The Shifting Landscape of Ratepayer-Funded Energy Efficiency in the U.S.

PDF Version Also Available for Download.

Description

Over the last two decades, utility ratepayer funding for energy efficiency programs - and the associated energy savings - has seen both booms and busts. Currently, about 35 states implement ratepayer-funded energy efficiency programs, with a total U.S. budget of $3.1 billion in 2008, approximately 80% of which is concentrated in just ten states (CEE 2008).2 However, a proliferation of new state-level policies enacted over the past several years suggests that the next decade may see a dramatic and sustained increase in overall funding levels, and a fundamental re-drawing of the energy efficiency map. These new state energy efficiency policies ... continued below

Creation Information

Barbose, Galen L; Goldman, Charles & Schlegel, Jeff July 13, 2009.

Context

This report is part of the collection entitled: Office of Scientific & Technical Information Technical Reports and was provided by UNT Libraries Government Documents Department to Digital Library, a digital repository hosted by the UNT Libraries. More information about this report can be viewed below.

Who

People and organizations associated with either the creation of this report or its content.

Publisher

Provided By

UNT Libraries Government Documents Department

Serving as both a federal and a state depository library, the UNT Libraries Government Documents Department maintains millions of items in a variety of formats. The department is a member of the FDLP Content Partnerships Program and an Affiliated Archive of the National Archives.

Contact Us

What

Descriptive information to help identify this report. Follow the links below to find similar items on the Digital Library.

Description

Over the last two decades, utility ratepayer funding for energy efficiency programs - and the associated energy savings - has seen both booms and busts. Currently, about 35 states implement ratepayer-funded energy efficiency programs, with a total U.S. budget of $3.1 billion in 2008, approximately 80% of which is concentrated in just ten states (CEE 2008).2 However, a proliferation of new state-level policies enacted over the past several years suggests that the next decade may see a dramatic and sustained increase in overall funding levels, and a fundamental re-drawing of the energy efficiency map. These new state energy efficiency policies reflect a variety of concerns, including the increasing cost and siting challenges of building new generation and transmission, fuel cost and supply risks, and the potential cost of future carbon regulations. Within the past three years, for example, eleven states have adopted energy efficiency portfolio (or resource) standards (EEPS or EERS) that establish specific long-term savings targets that utilities are obligated to meet, and at least three other states are currently considering the same. A growing number of states have recently established laws requiring utilities to acquire all available cost-effective energy efficiency. Regulators in several Western states have also recently revised integrated resource planning (IRP) and demand-side management (DSM) planning rules to require more robust analysis of the resource potential and benefits of energy efficiency, which has resulted in increased savings targets for their energy efficiency portfolios (Hopper et al. 2008). Finally, regulators and utilities in many states are beginning to look more closely at regulatory incentive mechanisms to better align utility financial interests with improvements in customer energy efficiency. We examined energy efficiency policies on the books or in the pipeline in all 50 states, along with recent IRPs and DSM plans, and developed low, medium and high projections of future energy efficiency spending and savings. Depending on how aggressively and effectively states implement these policies, we estimate that spending on ratepayer-funded energy efficiency could increase from $3.1 billion in 2008 to more than $12 billion (nominal dollars) per year by 2020 in our high case, a growth rate in spending of about 12% per year. Annual electricity savings nationally could triple from an estimated 0.3% of retail electricity sales in 2008 to 0.9% of retail electricity sales in 2020. In the low and medium scenarios, ratepayer funding for electric and gas energy efficiency in the U.S. would increase to $5.4 and $7.5 billion, respectively, by 2020. What are the implications of such a scale-up of ratepayer-funded energy efficiency activity for national energy policy, such as a national EEPS or future carbon regulations? Can a ramp-up of this scale be achieved, and what practical constraints might slow these efforts? This paper addresses these questions by first providing an overview of recent trends in state policies pertaining to ratepayer-funded energy efficiency programs in the U.S. The paper then presents our set of projections of future spending and savings from such programs, highlighting key themes. Projected energy savings are compared to what might be required under a future national EEPS (or broader clean energy standard that includes energy efficiency), in order to gauge the potential incremental impact of such policies. In addition, the carbon emission reductions associated with our projection of energy savings from ratepayer-funded programs is compared to the total emission reductions that might be required under the American Clean Energy and Security Act of 2009 (aka, the Waxman-Markey bill), which was passed by the U.S. House of Representatives in June 2009 and would establish a cap on total greenhouse gas emission for many sectors of the U.S. economy. Last, the paper discusses some of the major obstacles and challenges that states and program administrators may face over the coming decade, as they seek to dramatically ramp-up ratepayer-funded energy efficiency program activity, as projected.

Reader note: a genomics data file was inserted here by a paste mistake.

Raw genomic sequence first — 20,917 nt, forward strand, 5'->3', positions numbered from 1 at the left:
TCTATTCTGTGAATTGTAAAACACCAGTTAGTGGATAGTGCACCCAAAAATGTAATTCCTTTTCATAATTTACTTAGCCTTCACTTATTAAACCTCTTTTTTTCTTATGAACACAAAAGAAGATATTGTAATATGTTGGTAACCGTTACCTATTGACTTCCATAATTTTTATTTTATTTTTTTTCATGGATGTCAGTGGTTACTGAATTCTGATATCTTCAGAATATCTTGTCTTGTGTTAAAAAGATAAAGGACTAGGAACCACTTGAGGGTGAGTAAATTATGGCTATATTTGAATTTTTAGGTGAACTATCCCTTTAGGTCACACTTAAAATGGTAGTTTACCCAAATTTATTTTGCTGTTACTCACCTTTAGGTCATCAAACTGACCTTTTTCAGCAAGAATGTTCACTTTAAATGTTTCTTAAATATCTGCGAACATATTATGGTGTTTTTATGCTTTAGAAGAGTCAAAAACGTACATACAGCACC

Language

Item Type

Identifier

Unique identifying numbers for this report in the Digital Library or other systems.

  • Report No.: LBNL-2258E
  • Grant Number: DE-AC02-05CH11231
  • DOI: 10.2172/970817 | External Link
  • Office of Scientific & Technical Information Report Number: 970817
  • Archival Resource Key: ark:/67531/metadc933867

Collections

This report is part of the following collection of related materials.

Office of Scientific & Technical Information Technical Reports

Reports, articles and other documents harvested from the Office of Scientific and Technical Information.

Office of Scientific and Technical Information (OSTI) is the Department of Energy (DOE) office that collects, preserves, and disseminates DOE-sponsored research and development (R&D) results that are the outcomes of R&D projects or other funded activities at DOE labs and facilities nationwide and grantees at universities and other institutions.

What responsibilities do I have when using this report?

When

Dates and time periods associated with this report.

Creation Date

  • July 13, 2009

Added to The UNT Digital Library

  • Nov. 13, 2016, 7:26 p.m.

Description Last Updated

  • Jan. 4, 2017, 6:03 p.m.

Usage Statistics

When was this report last used?

Congratulations! It looks like you are the first person to view this item online.

Interact With This Report

Here are some suggestions for what to do next.

Start Reading

PDF Version Also Available for Download.

International Image Interoperability Framework

IIF Logo

We support the IIIF Presentation API

Barbose, Galen L; Goldman, Charles & Schlegel, Jeff. The Shifting Landscape of Ratepayer-Funded Energy Efficiency in the U.S., report, July 13, 2009; Berkeley, California. (digital.library.unt.edu/ark:/67531/metadc933867/: accessed September 26, 2018), University of North Texas Libraries, Digital Library, digital.library.unt.edu; crediting UNT Libraries Government Documents Department.